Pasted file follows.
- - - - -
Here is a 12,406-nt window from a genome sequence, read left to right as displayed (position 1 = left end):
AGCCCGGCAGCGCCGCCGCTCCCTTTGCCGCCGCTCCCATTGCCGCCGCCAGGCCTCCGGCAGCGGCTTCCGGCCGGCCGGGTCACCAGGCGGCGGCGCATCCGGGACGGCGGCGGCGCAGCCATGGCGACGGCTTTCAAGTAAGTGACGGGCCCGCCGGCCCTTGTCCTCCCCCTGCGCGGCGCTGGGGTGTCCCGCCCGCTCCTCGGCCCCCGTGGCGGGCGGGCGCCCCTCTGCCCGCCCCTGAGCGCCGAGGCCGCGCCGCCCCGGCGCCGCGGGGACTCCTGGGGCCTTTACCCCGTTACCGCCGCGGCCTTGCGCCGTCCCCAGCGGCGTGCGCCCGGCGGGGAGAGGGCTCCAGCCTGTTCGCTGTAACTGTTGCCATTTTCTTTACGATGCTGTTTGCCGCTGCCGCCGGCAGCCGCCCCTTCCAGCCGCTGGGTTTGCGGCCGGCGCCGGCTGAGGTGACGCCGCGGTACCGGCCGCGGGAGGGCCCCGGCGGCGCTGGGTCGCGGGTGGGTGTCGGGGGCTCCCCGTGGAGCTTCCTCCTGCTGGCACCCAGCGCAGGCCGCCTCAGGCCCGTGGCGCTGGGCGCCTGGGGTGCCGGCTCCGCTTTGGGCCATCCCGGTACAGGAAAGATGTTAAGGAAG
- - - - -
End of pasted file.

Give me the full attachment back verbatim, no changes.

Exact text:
Here is a 12,406-nt window from a genome sequence, read left to right as displayed (position 1 = left end):
AGCCCGGCAGCGCCGCCGCTCCCTTTGCCGCCGCTCCCATTGCCGCCGCCAGGCCTCCGGCAGCGGCTTCCGGCCGGCCGGGTCACCAGGCGGCGGCGCATCCGGGACGGCGGCGGCGCAGCCATGGCGACGGCTTTCAAGTAAGTGACGGGCCCGCCGGCCCTTGTCCTCCCCCTGCGCGGCGCTGGGGTGTCCCGCCCGCTCCTCGGCCCCCGTGGCGGGCGGGCGCCCCTCTGCCCGCCCCTGAGCGCCGAGGCCGCGCCGCCCCGGCGCCGCGGGGACTCCTGGGGCCTTTACCCCGTTACCGCCGCGGCCTTGCGCCGTCCCCAGCGGCGTGCGCCCGGCGGGGAGAGGGCTCCAGCCTGTTCGCTGTAACTGTTGCCATTTTCTTTACGATGCTGTTTGCCGCTGCCGCCGGCAGCCGCCCCTTCCAGCCGCTGGGTTTGCGGCCGGCGCCGGCTGAGGTGACGCCGCGGTACCGGCCGCGGGAGGGCCCCGGCGGCGCTGGGTCGCGGGTGGGTGTCGGGGGCTCCCCGTGGAGCTTCCTCCTGCTGGCACCCAGCGCAGGCCGCCTCAGGCCCGTGGCGCTGGGCGCCTGGGGTGCCGGCTCCGCTTTGGGCCATCCCGGTACAGGAAAGATGTTAAGGAAG